Several years ago I really enjoyed Wen Spencer’s Ukiah Oregon series (Alien Taste, Tainted Trail, Bitter Waters, and Dog Warrior) about a half-alien private investigator on contemporary Earth, with hidden aliens among us. When the author stopped that series and switched to a different publisher, I didn’t continue to read her books, and that was a big mistake. Tinker ($7.99) is an interesting fantasy/science fiction hybrid. When a satellite was put into orbit to generate a hyperphase gate to allow space ships to jump to distant parts of the universe, it had an unexpected side effect–it sent Pittsburgh to a parallel world, Elfhome. Once a month the gate is turned off for 24 hours to bring Pittsburgh back to Earth, and some people leave Pittsburgh, other people enter Pittsburgh (mainly graduate students doing research on various aspects of Elfhome), and a month’s worth of supplies are trucked into Pittsburgh. Then Pittsburgh goes back to Elfhome, land of the elves, where magic works, strange and dangerous critters and plants exist, and even the stars are different.
Tinker is an 18-year-old orphan girl genius who runs a junkyard in Pittsburgh so that she has ready access to parts for her inventions, and she’s also trying to come up with a quantum mechanical explanation for magic. Early in the first book, Tinker becomes an elf princess through no fault of her own, which gets her involved in elf politics.
What nobody originally realizes is that Earth and Elfhome are not the only parallel worlds that have been linked by the gate. The truly nasty rulers of the third world have already infiltrated various powerful governments and corporations on Earth and have started an invasion of Elfhome. Soon, Tinker is saving the world, often partly by accident and often with unintended consequences. The story and the war continues in Wolf Who Rules ($7.99) and Elfhome ($24.00), and the story isn’t finished at the end of Elfhome.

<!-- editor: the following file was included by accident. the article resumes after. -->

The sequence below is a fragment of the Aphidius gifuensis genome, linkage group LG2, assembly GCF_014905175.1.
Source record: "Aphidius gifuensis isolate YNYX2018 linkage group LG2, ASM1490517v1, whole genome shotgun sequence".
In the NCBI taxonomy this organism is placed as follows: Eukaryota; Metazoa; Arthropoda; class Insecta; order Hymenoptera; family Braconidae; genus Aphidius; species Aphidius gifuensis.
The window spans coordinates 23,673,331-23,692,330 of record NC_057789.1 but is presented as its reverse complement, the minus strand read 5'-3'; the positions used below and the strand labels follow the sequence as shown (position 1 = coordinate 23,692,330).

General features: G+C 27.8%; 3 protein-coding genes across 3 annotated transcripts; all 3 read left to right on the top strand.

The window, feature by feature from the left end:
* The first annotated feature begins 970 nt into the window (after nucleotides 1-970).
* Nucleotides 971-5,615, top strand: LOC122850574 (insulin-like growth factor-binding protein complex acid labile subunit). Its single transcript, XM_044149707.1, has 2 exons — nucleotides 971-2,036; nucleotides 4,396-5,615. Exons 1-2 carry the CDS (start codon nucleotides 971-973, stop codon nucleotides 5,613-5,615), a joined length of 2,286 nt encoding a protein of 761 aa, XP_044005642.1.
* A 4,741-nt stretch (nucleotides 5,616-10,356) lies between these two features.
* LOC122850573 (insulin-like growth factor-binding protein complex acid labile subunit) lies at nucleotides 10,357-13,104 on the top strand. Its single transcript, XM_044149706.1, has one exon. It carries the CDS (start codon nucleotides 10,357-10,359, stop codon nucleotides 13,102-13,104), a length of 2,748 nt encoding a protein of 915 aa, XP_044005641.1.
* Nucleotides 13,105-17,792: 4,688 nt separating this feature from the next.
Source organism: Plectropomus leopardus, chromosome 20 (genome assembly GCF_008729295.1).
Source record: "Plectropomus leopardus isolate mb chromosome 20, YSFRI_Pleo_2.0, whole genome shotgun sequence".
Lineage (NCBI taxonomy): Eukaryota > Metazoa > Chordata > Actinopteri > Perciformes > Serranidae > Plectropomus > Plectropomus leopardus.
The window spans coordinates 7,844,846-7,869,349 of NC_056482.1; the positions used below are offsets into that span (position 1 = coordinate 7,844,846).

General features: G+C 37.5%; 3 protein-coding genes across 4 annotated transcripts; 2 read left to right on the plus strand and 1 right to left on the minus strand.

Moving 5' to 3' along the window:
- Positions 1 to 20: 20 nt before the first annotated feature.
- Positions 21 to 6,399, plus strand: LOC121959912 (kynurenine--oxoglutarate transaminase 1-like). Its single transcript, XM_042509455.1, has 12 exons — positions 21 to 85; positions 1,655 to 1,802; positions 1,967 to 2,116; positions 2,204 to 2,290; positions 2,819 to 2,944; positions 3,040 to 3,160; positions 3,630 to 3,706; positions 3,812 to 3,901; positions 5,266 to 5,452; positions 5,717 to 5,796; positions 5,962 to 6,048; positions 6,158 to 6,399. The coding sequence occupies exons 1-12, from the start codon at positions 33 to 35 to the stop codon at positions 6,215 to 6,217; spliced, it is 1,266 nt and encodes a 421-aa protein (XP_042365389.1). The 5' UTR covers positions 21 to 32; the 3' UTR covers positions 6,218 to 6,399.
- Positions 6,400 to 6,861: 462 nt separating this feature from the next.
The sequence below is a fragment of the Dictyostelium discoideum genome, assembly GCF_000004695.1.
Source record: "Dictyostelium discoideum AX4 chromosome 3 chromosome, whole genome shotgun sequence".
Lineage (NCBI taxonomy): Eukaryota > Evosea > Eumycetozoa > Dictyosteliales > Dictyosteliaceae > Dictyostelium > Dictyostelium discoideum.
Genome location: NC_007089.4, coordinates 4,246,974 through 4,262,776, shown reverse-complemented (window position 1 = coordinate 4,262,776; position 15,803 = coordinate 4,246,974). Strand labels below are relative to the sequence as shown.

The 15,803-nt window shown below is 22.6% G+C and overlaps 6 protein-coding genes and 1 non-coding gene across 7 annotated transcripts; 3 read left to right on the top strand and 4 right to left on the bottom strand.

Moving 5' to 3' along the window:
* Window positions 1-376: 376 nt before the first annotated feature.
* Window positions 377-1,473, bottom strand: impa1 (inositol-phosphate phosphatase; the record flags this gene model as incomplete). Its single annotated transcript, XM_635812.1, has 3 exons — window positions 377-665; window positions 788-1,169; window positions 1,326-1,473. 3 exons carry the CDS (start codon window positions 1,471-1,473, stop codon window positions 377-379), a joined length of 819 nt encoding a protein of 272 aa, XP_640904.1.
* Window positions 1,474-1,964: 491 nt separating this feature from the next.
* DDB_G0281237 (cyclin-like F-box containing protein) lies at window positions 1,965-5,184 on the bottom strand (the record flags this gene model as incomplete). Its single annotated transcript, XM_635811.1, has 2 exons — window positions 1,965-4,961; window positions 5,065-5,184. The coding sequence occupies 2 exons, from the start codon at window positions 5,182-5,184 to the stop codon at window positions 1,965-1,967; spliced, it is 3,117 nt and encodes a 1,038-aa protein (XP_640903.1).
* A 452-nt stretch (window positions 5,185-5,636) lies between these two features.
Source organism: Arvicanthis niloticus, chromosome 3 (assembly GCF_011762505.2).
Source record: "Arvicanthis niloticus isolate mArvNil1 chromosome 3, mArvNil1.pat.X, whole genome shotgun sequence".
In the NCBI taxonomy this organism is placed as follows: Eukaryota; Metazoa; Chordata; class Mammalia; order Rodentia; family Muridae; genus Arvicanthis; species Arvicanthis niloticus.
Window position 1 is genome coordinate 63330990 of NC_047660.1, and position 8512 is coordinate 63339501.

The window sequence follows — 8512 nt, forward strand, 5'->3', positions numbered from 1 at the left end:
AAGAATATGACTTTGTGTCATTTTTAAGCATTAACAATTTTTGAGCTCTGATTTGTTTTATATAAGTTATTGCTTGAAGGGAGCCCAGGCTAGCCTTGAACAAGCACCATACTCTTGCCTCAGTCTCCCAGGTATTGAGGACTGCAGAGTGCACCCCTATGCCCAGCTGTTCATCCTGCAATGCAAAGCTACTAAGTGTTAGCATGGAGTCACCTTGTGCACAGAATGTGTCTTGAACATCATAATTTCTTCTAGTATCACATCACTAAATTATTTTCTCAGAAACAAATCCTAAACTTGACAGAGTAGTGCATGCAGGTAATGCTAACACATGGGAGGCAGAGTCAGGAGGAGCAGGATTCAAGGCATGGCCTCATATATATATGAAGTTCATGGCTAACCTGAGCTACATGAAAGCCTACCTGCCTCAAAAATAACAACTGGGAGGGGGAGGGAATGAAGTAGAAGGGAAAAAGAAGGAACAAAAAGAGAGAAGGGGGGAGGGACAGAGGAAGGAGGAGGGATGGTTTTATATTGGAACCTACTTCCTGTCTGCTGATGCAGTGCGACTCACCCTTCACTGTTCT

Last Newsletter I recommended Crown Thief ($7.99) by David Tallerman, but pointed out that it is the direct sequel to Giant Thief ($7.99) and should not be read without reading Giant Thief first. The problem was that the publisher was out of Giant Thief when Crown Thief was issued. I complained to the publisher, and they finally reprinted Giant Thief–three months after Crown Thief was issued.
I’ve been a fan of Gail Carriger’s Parasol Protectorate series (Soulless ($7.99), Changless ($7.99), Blameless ($7.99), Heartless ($7.99), and Timeless ($7.99)) of adult steampunk Victorian-era novels with werewolves, vampires, and humor. I seldom read young adult novels, but I did read Etiquette & Espionage ($17.99), the first of 4 young adult novels set in the same universe, beginning 22 years before the adult series.
Fourteen-year-old Sophronia is a great trial to her mother. Sophronia likes to dismantle clocks and climb trees, and her curtsy is terrible, so her mother sends her to finishing school. But this finishing school is not exactly what her mother had in mind. In addition to classes in manners, dance, the proper ways to curtsy, etc., there are also classes in knife-throwing, poisons, and espionage to train the next generation of female spies for the empire, and the instructors include a werewolf and a vampire. In a podcast interview the author points out that the level of technology in the young adult series is more advanced than in the later adult series, and that Sophronia will have a lot to do with certain technologies being abandoned.
Last year I recommended Babylon Steel by Gaie Sebold ($7.99) as good popcorn fantasy. Babylon Steel used to be a sword-for-hire for caravans, but is now the madam of a brothel called The Red Lantern in Scalentine, a trading city connected by portals to many different planes with many different species. In the second book, Dangerous Gifts ($8.99), Babylon agrees to travel to another plane to act as bodyguard for an alien female who’s about to shake up the political structure of her world. While much of the book involves Babylon learning about the politics, cultures, and threats of the world, she manages to spend some time giving advice and instruction to some sexually repressed aliens. There’s bound to be another novel coming soon.